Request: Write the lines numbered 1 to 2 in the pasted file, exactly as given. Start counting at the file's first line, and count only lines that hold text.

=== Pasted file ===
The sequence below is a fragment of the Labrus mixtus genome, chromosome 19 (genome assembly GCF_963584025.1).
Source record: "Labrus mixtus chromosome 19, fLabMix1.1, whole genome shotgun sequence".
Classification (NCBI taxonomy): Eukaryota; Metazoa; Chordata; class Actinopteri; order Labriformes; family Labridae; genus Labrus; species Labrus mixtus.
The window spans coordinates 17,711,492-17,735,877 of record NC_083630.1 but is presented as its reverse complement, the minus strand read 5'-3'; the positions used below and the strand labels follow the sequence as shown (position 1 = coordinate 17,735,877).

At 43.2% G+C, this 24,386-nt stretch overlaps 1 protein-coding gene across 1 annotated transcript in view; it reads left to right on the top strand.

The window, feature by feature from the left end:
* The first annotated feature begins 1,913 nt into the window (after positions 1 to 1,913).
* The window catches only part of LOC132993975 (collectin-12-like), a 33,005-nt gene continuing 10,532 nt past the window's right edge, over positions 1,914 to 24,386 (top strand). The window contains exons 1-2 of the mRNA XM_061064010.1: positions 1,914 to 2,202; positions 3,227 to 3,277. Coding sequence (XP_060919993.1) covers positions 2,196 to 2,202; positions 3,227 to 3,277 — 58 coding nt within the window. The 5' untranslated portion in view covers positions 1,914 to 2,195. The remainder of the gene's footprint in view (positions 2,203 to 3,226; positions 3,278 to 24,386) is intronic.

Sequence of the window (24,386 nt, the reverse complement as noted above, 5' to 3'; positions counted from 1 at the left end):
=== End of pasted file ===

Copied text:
The sequence below is a fragment of the Labrus mixtus genome, chromosome 19 (genome assembly GCF_963584025.1).
Source record: "Labrus mixtus chromosome 19, fLabMix1.1, whole genome shotgun sequence".